In the News September 23rd
Fridays News at a glance:
Adam Smith vs The Morality Police – Big Brother finds stuff – Scientist’s career threatened by anti-tobacco organization – The UN Is Coming for Your E-cigs – FDA Violated Ethics Rules – How the FDA Manipulates the Media – Public Health England responds to readers’ e-cig concerns – Vapers in India Expose Lies By the Government – Japan Tobacco to roll out e-cigarette – E-cigarette users view smoke-free areas as okay for vaping – Rep’s new job creates conflict – Nicotine Science and Policy Daily Digest – Friday, 23 September 2016
The Adam Smith Institute has today published a pretty impressive report which will go down like a lead balloon in the ranks of blinkered trouser-stuffers in ‘public health’.
You can read the whole thing here but there are some cracking highlights….
Paul Barnes – Facts Do Matter
Social media. A rather quaint place. Filled with thousands of people from a variety of walks of life. You could be forgiven for thinking that social media is important, ‘cos it isn’t. Not in the least, but by that very same token it is important for Big Brother.
By anti-tobacco organization – Jim McDonald
What kind of organizations think threats and intimidation are proper tools to prevent researchers from sharing information about vaping and harm reduction? Tobacco control organizations, of course.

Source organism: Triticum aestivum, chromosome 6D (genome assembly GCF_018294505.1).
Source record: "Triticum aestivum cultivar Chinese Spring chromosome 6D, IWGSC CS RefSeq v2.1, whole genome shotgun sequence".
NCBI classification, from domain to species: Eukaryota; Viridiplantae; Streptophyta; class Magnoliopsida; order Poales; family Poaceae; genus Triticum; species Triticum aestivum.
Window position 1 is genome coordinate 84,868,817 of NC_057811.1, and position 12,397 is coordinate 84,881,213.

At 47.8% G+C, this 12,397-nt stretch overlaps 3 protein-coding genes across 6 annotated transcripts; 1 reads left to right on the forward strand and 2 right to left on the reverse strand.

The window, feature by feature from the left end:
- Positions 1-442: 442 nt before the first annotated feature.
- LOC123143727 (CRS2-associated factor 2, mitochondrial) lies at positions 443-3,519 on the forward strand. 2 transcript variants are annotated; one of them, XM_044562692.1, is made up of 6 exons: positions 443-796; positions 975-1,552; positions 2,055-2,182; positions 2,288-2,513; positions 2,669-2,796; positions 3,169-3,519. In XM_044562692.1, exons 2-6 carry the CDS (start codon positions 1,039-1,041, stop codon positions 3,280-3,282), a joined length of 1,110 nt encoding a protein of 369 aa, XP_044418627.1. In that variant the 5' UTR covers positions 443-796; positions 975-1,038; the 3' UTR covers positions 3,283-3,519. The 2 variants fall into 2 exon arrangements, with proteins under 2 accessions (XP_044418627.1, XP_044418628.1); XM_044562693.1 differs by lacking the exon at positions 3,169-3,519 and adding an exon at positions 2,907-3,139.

Yesterday, Dr. Christopher Russell received a letter from the Campaign for Tobacco-Free Kids (CTFK) and the European Network for Smoking and Tobacco Prevention, subtly suggesting that his reputation might be damaged, and his career put in jeopardy, by attending a conference sponsored by the tobacco industry.
Ron Stern – American Thinker
Ever the advocate of the government solution to any problem, the United Nations has trained its sights upon e-cigarettes in recent months. The World Health Organization (WHO)’s Framework Convention on Tobacco Control (FCTC), which is the UN tentacle dedicated to policing tobacco sales and consumption around the globe, is making inroads into the vaping market, ultimately hoping to regulate e-cigarettes just as traditional cigarettes….
To Censor Dissenting Opinions about Its E-Cigarette Regulations
The Rest of the Story – Michael Siegel
According to a shocking exposé in the October 16th issue ofScientific American written by Charles Seife, the FDA censored dissenting opinions about its e-cigarette regulations by prohibiting journalists covering the release of these regulations from speaking with anyone who might oppose them.
Any experienced Edinburgh/Forth Valley based vapers interested in helping out with #ecigs research please DM me. I thank you.
— Andy Morrison (@GMFCfantasy) September 23, 2016
Charles Seife – Scientific American
The deal was this: NPR, along with a select group of media outlets, would get a briefing about an upcoming announcement by the U.S. Food and Drug Administration a day before anyone else. But in exchange for the scoop, NPR would have to abandon its reportorial independence. The FDA would dictate whom NPR’s reporter could and couldn’t interview.
There is no data to suggest e-cigarettes “normalise” smoking, Public Health England (PHE) has said in response to pharmacists’ concerns.
PHE has been studying the “intended and unintended consequences” of e-cigarette use, but none of the data suggests the devices increase cigarette smoking, director of health and wellbeing Kevin Fenton told C+D in an exclusive podcast interview last week (September 15).
“How Smokers Become Vapers & How Doctors Can Help”. In Kiev today talking at cardiology conf. Slides at link below:https://t.co/XXJOsytY0f
— Nicotine Surveys (@NicotineSurveys) September 23, 2016